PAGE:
The next three brands have a particularly visual representation and presentation of their branding guidelines.
WordPress logos are made freely available under their about section.
http://wordpress.org/about/logos While WordPress is an opensource product, it is also a community. About a year and a half ago one there was quite a stir made by Automatic about proper logo usage. The community had some who were less than thrilled with the emphasis Automatic brought on branding an open source project, but in the end even the controversy made the brand stronger. The consistent iconization of the product also made the brand more recognizable. Today the WordPress project has a lot of logo options which conform to established branding guidelines. This gives the community flexibility and continuity at the same time.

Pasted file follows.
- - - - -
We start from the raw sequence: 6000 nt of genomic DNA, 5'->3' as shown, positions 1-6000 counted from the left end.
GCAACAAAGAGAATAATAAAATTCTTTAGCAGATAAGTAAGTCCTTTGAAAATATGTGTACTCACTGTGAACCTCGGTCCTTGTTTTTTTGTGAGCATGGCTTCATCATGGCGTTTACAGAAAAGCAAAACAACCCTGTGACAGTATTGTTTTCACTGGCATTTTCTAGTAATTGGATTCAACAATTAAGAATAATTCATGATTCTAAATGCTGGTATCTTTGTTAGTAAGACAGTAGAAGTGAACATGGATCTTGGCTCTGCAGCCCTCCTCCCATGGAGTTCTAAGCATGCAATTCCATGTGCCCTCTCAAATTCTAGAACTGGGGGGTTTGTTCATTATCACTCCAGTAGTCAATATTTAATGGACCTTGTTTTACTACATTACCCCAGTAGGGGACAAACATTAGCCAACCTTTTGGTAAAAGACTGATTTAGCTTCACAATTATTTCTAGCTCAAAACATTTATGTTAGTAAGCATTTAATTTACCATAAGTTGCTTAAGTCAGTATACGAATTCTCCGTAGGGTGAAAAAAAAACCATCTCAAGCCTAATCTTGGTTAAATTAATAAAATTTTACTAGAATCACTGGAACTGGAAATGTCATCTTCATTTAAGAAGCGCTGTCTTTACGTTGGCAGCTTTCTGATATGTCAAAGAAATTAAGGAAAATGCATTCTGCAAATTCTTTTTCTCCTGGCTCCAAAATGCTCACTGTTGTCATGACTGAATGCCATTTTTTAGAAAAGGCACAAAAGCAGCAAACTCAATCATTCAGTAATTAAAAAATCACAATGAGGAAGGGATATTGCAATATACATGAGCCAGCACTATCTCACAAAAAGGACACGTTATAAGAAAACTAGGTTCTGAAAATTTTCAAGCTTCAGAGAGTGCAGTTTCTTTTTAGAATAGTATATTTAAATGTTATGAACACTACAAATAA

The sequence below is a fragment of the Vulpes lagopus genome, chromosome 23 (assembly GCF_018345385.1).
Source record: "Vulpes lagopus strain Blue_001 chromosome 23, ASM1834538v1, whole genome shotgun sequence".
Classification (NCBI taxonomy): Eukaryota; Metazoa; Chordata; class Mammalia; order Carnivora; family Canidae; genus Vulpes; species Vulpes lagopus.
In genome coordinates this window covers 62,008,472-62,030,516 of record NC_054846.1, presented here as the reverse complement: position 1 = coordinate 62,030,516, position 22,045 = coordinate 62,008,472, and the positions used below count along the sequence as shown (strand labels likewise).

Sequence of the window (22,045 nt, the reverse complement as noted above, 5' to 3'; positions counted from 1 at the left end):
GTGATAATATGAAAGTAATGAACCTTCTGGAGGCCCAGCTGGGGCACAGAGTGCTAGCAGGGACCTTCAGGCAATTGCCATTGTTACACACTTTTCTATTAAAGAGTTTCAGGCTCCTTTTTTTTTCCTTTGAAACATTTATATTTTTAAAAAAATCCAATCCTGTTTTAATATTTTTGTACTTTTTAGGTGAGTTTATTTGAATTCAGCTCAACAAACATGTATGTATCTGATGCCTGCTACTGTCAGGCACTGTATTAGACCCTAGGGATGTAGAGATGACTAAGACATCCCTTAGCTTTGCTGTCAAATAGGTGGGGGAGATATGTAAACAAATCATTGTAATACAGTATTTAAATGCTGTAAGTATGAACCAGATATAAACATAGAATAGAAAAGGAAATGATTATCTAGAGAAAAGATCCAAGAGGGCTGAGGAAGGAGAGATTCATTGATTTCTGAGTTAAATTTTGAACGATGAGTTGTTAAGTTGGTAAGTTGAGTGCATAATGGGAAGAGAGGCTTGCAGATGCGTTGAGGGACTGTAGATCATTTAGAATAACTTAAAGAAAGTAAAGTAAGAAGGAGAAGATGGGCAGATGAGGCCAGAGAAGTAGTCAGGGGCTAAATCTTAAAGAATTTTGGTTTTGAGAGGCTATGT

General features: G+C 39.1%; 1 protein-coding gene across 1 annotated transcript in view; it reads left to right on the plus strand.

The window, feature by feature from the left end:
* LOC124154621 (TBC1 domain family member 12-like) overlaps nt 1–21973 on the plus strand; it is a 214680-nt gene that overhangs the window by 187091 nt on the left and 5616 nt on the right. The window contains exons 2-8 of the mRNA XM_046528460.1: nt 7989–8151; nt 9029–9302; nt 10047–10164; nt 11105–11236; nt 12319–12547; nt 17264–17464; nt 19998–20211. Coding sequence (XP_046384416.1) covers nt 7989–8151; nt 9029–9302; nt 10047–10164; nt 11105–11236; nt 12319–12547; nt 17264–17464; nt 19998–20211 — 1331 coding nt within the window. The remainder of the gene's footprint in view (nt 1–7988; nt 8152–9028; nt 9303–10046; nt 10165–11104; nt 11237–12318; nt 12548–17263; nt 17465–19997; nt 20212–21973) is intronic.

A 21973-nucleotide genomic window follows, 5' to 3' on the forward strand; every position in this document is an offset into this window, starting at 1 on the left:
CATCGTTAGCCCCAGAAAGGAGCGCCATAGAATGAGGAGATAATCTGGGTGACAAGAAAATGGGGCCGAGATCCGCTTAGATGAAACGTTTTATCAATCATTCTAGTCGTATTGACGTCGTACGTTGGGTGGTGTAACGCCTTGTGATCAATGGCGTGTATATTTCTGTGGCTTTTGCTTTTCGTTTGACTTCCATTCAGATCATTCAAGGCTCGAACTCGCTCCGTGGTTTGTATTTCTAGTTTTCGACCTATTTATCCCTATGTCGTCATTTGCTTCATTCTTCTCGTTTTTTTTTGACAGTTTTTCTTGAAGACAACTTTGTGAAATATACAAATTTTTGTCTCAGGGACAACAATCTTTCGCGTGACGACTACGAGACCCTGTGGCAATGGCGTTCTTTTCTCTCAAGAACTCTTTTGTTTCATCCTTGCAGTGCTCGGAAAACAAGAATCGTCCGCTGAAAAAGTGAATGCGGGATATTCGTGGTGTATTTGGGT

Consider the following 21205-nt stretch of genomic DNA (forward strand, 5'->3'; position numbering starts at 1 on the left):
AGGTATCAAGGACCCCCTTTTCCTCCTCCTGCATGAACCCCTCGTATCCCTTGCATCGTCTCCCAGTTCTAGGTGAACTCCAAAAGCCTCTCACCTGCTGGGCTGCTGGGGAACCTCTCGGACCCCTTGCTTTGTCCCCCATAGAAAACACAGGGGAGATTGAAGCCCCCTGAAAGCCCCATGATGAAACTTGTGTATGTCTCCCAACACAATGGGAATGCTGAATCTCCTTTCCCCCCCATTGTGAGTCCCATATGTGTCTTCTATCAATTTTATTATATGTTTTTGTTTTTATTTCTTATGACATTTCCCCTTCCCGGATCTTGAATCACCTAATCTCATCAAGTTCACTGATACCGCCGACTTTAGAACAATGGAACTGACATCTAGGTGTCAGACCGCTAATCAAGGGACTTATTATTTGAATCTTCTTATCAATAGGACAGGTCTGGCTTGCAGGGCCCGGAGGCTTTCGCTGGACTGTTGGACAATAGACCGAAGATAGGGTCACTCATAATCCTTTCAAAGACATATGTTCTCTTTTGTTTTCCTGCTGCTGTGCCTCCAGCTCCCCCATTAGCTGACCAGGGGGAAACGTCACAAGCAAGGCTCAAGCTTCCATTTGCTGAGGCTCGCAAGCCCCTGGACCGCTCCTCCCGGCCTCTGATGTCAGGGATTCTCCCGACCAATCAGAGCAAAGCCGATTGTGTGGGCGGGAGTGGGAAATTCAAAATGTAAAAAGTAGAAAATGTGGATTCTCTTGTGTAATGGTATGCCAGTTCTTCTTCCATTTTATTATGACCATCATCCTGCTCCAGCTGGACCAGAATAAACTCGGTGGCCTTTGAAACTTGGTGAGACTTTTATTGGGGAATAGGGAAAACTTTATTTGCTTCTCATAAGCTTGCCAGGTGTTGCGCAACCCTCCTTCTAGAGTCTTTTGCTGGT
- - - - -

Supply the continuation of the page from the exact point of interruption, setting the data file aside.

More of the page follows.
Adobe is a company whose name is almost synonymous with the term digital art. It is well known for products like Photoshop and for files like PDFs. When we think of PDFs we often think of the Acrobat Logo on the image of a file.Part of this visibility is due to Adobe Icons and Logos which it has made available.
Perhaps my favorite logo explanation is the simple (yet detailed) approach that Twitter has taken on its page
Twitter.com/logo. Here are some screen shots.
Over the last few weeks I have been contemplating how multi-lingual content could work on sil.org. (I have had several helpful conversations to direct my thinking.)
As I understand the situation there is basically three ways which multi-lingual content could work.